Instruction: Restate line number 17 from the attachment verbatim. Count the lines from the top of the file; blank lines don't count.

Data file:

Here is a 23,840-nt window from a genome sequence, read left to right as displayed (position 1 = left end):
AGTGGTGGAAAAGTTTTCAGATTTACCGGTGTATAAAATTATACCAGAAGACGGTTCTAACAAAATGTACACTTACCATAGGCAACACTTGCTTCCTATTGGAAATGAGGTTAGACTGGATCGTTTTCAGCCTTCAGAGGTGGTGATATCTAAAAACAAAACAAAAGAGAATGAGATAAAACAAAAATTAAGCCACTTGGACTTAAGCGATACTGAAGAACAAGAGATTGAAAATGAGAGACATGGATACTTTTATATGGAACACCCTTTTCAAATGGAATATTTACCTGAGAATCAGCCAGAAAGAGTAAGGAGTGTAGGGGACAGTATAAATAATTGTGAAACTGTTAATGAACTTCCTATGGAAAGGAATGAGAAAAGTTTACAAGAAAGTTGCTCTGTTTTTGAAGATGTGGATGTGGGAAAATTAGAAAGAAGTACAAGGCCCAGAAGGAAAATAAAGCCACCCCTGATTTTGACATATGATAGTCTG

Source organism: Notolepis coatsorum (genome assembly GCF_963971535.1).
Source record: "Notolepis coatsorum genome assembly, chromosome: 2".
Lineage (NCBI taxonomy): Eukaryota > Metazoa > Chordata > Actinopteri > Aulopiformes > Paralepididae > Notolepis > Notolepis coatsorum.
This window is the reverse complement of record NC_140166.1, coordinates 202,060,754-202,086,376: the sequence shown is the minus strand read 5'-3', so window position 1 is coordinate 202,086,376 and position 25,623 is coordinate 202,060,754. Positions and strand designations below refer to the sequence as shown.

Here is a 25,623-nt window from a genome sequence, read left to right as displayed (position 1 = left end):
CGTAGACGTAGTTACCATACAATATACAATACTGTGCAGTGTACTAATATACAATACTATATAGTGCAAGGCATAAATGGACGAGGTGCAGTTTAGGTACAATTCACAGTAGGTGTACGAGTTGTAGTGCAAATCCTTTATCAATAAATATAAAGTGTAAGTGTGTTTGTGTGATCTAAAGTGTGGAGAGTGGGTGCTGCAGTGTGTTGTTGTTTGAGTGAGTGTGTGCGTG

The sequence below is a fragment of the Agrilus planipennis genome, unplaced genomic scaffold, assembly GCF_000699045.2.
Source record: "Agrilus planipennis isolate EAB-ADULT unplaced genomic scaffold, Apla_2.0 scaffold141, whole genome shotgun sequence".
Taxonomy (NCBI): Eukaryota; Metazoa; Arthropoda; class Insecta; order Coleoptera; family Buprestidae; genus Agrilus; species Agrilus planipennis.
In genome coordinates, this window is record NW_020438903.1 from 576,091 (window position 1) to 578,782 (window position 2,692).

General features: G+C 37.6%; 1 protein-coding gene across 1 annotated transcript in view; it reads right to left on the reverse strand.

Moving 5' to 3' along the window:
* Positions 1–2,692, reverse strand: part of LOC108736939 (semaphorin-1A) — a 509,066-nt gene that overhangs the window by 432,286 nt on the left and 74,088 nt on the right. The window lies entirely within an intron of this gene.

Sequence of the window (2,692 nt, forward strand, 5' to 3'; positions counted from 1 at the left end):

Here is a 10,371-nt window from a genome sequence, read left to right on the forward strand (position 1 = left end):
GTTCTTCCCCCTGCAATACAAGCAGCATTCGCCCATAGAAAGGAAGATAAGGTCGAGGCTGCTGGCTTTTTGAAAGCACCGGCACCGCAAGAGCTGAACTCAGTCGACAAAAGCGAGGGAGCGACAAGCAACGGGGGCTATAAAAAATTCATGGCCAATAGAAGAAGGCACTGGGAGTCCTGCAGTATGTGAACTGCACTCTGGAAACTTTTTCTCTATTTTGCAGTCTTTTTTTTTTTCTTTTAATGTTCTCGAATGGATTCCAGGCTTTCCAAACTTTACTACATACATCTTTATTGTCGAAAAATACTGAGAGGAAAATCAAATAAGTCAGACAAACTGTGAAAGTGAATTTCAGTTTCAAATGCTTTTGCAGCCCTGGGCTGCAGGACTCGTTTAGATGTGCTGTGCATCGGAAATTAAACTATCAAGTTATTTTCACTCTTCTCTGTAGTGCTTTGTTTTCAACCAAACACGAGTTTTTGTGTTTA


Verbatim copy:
Here is a 10,371-nt window from a genome sequence, read left to right on the forward strand (position 1 = left end):